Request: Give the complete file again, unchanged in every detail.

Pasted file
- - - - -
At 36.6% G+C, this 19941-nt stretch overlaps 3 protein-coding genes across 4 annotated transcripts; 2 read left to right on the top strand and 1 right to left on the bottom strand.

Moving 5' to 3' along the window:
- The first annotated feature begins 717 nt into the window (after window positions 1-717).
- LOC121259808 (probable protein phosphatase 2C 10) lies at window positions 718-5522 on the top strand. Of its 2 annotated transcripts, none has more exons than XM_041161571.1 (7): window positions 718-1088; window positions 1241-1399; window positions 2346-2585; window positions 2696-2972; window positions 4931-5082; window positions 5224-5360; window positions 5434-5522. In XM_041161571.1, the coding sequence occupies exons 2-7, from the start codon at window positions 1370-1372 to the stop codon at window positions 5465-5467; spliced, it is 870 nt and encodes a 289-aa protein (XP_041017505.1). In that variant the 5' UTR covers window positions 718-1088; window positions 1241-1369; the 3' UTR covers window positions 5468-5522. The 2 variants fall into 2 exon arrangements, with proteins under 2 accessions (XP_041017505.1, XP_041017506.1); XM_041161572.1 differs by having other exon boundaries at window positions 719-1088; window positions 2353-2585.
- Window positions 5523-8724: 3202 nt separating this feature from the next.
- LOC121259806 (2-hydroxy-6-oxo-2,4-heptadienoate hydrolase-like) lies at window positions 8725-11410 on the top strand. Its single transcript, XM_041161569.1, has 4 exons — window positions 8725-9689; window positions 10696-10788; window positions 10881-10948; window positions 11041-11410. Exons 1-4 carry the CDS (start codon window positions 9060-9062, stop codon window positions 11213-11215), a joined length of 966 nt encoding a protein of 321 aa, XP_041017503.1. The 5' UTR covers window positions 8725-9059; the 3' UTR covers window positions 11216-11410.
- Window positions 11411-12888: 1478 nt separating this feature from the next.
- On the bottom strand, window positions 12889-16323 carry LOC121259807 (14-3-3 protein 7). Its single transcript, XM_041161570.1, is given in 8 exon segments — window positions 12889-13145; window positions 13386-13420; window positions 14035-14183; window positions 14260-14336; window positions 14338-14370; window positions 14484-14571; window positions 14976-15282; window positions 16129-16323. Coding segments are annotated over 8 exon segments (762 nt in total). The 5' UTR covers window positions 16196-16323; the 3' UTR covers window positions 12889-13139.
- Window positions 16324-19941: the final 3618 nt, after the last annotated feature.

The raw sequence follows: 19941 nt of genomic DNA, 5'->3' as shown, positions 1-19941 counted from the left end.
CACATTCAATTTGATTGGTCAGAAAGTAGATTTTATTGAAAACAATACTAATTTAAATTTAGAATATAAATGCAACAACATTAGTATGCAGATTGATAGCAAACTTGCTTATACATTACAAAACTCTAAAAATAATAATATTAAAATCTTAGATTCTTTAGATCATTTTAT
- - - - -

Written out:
At 36.6% G+C, this 19941-nt stretch overlaps 3 protein-coding genes across 4 annotated transcripts; 2 read left to right on the top strand and 1 right to left on the bottom strand.

Moving 5' to 3' along the window:
- The first annotated feature begins 717 nt into the window (after window positions 1-717).
- LOC121259808 (probable protein phosphatase 2C 10) lies at window positions 718-5522 on the top strand. Of its 2 annotated transcripts, none has more exons than XM_041161571.1 (7): window positions 718-1088; window positions 1241-1399; window positions 2346-2585; window positions 2696-2972; window positions 4931-5082; window positions 5224-5360; window positions 5434-5522. In XM_041161571.1, the coding sequence occupies exons 2-7, from the start codon at window positions 1370-1372 to the stop codon at window positions 5465-5467; spliced, it is 870 nt and encodes a 289-aa protein (XP_041017505.1). In that variant the 5' UTR covers window positions 718-1088; window positions 1241-1369; the 3' UTR covers window positions 5468-5522. The 2 variants fall into 2 exon arrangements, with proteins under 2 accessions (XP_041017505.1, XP_041017506.1); XM_041161572.1 differs by having other exon boundaries at window positions 719-1088; window positions 2353-2585.
- Window positions 5523-8724: 3202 nt separating this feature from the next.
- LOC121259806 (2-hydroxy-6-oxo-2,4-heptadienoate hydrolase-like) lies at window positions 8725-11410 on the top strand. Its single transcript, XM_041161569.1, has 4 exons — window positions 8725-9689; window positions 10696-10788; window positions 10881-10948; window positions 11041-11410. Exons 1-4 carry the CDS (start codon window positions 9060-9062, stop codon window positions 11213-11215), a joined length of 966 nt encoding a protein of 321 aa, XP_041017503.1. The 5' UTR covers window positions 8725-9059; the 3' UTR covers window positions 11216-11410.
- Window positions 11411-12888: 1478 nt separating this feature from the next.
- On the bottom strand, window positions 12889-16323 carry LOC121259807 (14-3-3 protein 7). Its single transcript, XM_041161570.1, is given in 8 exon segments — window positions 12889-13145; window positions 13386-13420; window positions 14035-14183; window positions 14260-14336; window positions 14338-14370; window positions 14484-14571; window positions 14976-15282; window positions 16129-16323. Coding segments are annotated over 8 exon segments (762 nt in total). The 5' UTR covers window positions 16196-16323; the 3' UTR covers window positions 12889-13139.
- Window positions 16324-19941: the final 3618 nt, after the last annotated feature.

The raw sequence follows: 19941 nt of genomic DNA, 5'->3' as shown, positions 1-19941 counted from the left end.
CACATTCAATTTGATTGGTCAGAAAGTAGATTTTATTGAAAACAATACTAATTTAAATTTAGAATATAAATGCAACAACATTAGTATGCAGATTGATAGCAAACTTGCTTATACATTACAAAACTCTAAAAATAATAATATTAAAATCTTAGATTCTTTAGATCATTTTAT